Content of Sunshine Week package is available for you to publish!

The content of the unprecedented package that The Associated Press; The McClatchy Company; 
USA TODAY; and Gannett Co., Inc., have produced to mark 10 years of Sunshine Week is available at the ASNE and Sunshine Week websites. 

Important note: The content, 
available free of charge for everyone and anyone, is embargoed for use online and in print beginning at 12:01 a.m EDT Friday, March 13. 
We have two exciting announcements! First, Sunshine Week 2015 kicks off Sunday, March 15, and will continue to shine until Saturday, March 21. You can still send us your Sunshine Week plans, and we'll list you to the participants/events lists. 

Second, and more importantly, the content of the unprecedented Sunshine Week package produced by The Associated Press; The McClatchy Company; USA TODAY; and Gannett Co., Inc., is now available at the ASNE and Sunshine Week websites, as well as on the Associated Press and Tribune Content Agency wires. For your convenience, we've also linked directly to each content in the budget. See below!

The content, available free of charge for everyone and anyone, is embargoed for use online and in print beginning at 12:01 a.m EDT Friday, March 13, through the end of this year's Sunshine Week, Saturday, March 21

Also available for your use is the op-ed "A media conspiracy that's good for you" by Eric Newton, senior adviser to the president of the John S. and James L. Knight Foundation. You're welcome to publish this online and in print starting today (Thursday, March 12).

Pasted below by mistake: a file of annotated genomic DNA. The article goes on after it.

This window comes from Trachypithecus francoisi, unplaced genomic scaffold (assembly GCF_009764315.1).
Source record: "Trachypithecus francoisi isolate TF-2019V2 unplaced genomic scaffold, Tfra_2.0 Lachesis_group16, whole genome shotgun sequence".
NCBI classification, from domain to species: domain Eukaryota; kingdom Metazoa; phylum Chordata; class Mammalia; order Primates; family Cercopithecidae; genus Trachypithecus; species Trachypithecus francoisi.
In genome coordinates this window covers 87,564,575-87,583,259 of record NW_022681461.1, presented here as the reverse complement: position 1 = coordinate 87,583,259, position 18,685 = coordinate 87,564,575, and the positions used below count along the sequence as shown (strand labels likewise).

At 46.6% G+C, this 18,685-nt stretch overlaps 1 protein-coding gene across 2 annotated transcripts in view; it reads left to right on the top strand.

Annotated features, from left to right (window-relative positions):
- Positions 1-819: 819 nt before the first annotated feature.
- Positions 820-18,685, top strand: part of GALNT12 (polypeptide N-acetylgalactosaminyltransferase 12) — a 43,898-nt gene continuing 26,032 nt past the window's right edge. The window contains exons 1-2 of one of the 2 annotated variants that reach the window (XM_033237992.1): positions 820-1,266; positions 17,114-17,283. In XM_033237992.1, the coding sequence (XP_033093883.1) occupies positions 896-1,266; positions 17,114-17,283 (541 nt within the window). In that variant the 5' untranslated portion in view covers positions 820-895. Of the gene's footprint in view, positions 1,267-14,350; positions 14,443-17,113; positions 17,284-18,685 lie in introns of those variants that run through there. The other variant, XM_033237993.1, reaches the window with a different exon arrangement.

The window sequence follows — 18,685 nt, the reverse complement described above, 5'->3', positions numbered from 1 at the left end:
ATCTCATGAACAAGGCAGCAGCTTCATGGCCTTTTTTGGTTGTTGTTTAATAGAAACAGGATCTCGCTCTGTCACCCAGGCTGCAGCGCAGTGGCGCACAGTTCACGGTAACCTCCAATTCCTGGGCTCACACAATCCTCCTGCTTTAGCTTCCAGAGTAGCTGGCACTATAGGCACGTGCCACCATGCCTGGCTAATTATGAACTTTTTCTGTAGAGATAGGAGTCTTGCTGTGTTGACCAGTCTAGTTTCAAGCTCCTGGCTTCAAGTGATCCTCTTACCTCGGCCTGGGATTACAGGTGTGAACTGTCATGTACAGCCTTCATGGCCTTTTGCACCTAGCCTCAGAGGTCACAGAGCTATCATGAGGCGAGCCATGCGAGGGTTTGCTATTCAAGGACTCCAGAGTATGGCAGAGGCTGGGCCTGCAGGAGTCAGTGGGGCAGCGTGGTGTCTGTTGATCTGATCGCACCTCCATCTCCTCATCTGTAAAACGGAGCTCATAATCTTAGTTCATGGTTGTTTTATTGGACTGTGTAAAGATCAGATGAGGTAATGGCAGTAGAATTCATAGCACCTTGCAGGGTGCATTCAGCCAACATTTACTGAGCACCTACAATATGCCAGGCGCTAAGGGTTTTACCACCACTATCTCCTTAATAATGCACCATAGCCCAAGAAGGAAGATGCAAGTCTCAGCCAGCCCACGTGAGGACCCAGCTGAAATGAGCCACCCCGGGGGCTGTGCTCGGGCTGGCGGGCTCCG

We strongly encourage you to join us celebrate the 10 years of Sunshine Week by publishing some or all of the content, including Newton's op-ed. Please pass along the content to your colleagues as necessary. 

Sunshine Week 2015 is made possible thanks to an endowment from the Knight Foundation and generous donations from Bloomberg and the Gridiron Club and Foundation. 

Sunshine Week is a national celebration of access to public information that ASNE launched in 2005 to coincide with the March 16 birthday of James Madison, the father of the U.S. Constitution and a key advocate of the Bill of Rights. For more information about Sunshine Week, visit Follow Sunshine Week on Facebook and Twitter, and use the hashtag #SunshineWeek.

Budget for the Sunshine Week package


RICHMOND, Va. -- The public's right to see government records is coming at an ever-increasing price, and in many cases the fees and hourly charges are acting as barriers to transparency. Some states have taken steps to limit the fees, but those efforts stand out as exceptions amid a broader landscape of challenges to public access to information. By Michael Felberbaum of The Associated Press. With photos.



- BC-US--Sunshine Week-Access at a Price-Glance, a rundown of cost-related issues and legislation in 18 states

- BC-US--Sunshine Week-State by State, summaries of the AP's Sunshine Week stories in all 50 states. This story is not available, yet. It will be posted here

as soon as possible.



WASHINGTON -- Newspapers were once the dominant force in dislodging documents and other records from reluctant federal government agencies, but a new crop of media players, advocacy groups and corporate interests now drive the release of information and changes the way this information is made public. By Kevin Hall of McClatchy Newspapers and Kevin Johnson of USA Today


NEW YORK -- Opinion piece on access issues from Gary Pruitt, president of AP. 


A three-minute video tour of stories from FOIA archives that ranges from a request that's been on the docket for 17 years to one federal agency's  refusal to release a 30-year document because it's still "incomplete." From McClatchy's DC video staff


Available for both online and print publication, a graphic/timeline traces events over the past 10 years that show the country's ambivalence over the free flow of information. The print version is available in both a quarter-page size with illustrations and a smaller text-only version. From McClatchy's Shared News Services staff and Tribune Content Agency.


Editorial cartoonists from across the country are contributing their takes on these topics. These will be available via the Sunshine Week website for publication in print and online during Sunshine Week.